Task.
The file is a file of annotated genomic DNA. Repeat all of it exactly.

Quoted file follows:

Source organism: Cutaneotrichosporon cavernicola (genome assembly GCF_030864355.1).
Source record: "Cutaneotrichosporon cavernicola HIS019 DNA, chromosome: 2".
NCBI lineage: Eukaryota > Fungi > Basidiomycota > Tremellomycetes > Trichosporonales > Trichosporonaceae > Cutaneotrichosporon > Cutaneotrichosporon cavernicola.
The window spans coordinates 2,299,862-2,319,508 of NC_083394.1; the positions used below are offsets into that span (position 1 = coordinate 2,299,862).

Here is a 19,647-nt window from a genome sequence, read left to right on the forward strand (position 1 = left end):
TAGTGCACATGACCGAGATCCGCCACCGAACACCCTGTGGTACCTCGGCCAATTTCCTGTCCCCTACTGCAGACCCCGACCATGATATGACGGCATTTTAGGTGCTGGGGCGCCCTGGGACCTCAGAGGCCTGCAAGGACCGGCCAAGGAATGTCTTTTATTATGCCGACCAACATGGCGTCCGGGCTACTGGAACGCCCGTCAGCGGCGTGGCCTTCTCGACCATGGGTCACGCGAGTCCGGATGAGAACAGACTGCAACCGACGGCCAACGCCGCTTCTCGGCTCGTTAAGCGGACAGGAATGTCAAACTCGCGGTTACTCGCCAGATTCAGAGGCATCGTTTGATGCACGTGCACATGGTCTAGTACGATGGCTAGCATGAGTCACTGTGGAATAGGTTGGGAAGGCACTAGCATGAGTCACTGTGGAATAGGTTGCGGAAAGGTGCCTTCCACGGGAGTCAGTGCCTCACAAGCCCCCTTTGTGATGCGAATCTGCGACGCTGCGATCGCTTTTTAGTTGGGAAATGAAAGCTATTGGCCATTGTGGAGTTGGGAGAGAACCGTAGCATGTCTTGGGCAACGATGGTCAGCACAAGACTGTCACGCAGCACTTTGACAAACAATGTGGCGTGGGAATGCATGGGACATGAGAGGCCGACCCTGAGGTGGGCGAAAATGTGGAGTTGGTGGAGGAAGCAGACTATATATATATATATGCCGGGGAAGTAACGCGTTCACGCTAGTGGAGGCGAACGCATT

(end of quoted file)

Source organism: Cutaneotrichosporon cavernicola (genome assembly GCF_030864355.1).
Source record: "Cutaneotrichosporon cavernicola HIS019 DNA, chromosome: 2".
NCBI lineage: Eukaryota > Fungi > Basidiomycota > Tremellomycetes > Trichosporonales > Trichosporonaceae > Cutaneotrichosporon > Cutaneotrichosporon cavernicola.
The window spans coordinates 2,299,862-2,319,508 of NC_083394.1; the positions used below are offsets into that span (position 1 = coordinate 2,299,862).

Here is a 19,647-nt window from a genome sequence, read left to right on the forward strand (position 1 = left end):
TAGTGCACATGACCGAGATCCGCCACCGAACACCCTGTGGTACCTCGGCCAATTTCCTGTCCCCTACTGCAGACCCCGACCATGATATGACGGCATTTTAGGTGCTGGGGCGCCCTGGGACCTCAGAGGCCTGCAAGGACCGGCCAAGGAATGTCTTTTATTATGCCGACCAACATGGCGTCCGGGCTACTGGAACGCCCGTCAGCGGCGTGGCCTTCTCGACCATGGGTCACGCGAGTCCGGATGAGAACAGACTGCAACCGACGGCCAACGCCGCTTCTCGGCTCGTTAAGCGGACAGGAATGTCAAACTCGCGGTTACTCGCCAGATTCAGAGGCATCGTTTGATGCACGTGCACATGGTCTAGTACGATGGCTAGCATGAGTCACTGTGGAATAGGTTGGGAAGGCACTAGCATGAGTCACTGTGGAATAGGTTGCGGAAAGGTGCCTTCCACGGGAGTCAGTGCCTCACAAGCCCCCTTTGTGATGCGAATCTGCGACGCTGCGATCGCTTTTTAGTTGGGAAATGAAAGCTATTGGCCATTGTGGAGTTGGGAGAGAACCGTAGCATGTCTTGGGCAACGATGGTCAGCACAAGACTGTCACGCAGCACTTTGACAAACAATGTGGCGTGGGAATGCATGGGACATGAGAGGCCGACCCTGAGGTGGGCGAAAATGTGGAGTTGGTGGAGGAAGCAGACTATATATATATATATGCCGGGGAAGTAACGCGTTCACGCTAGTGGAGGCGAACGCATT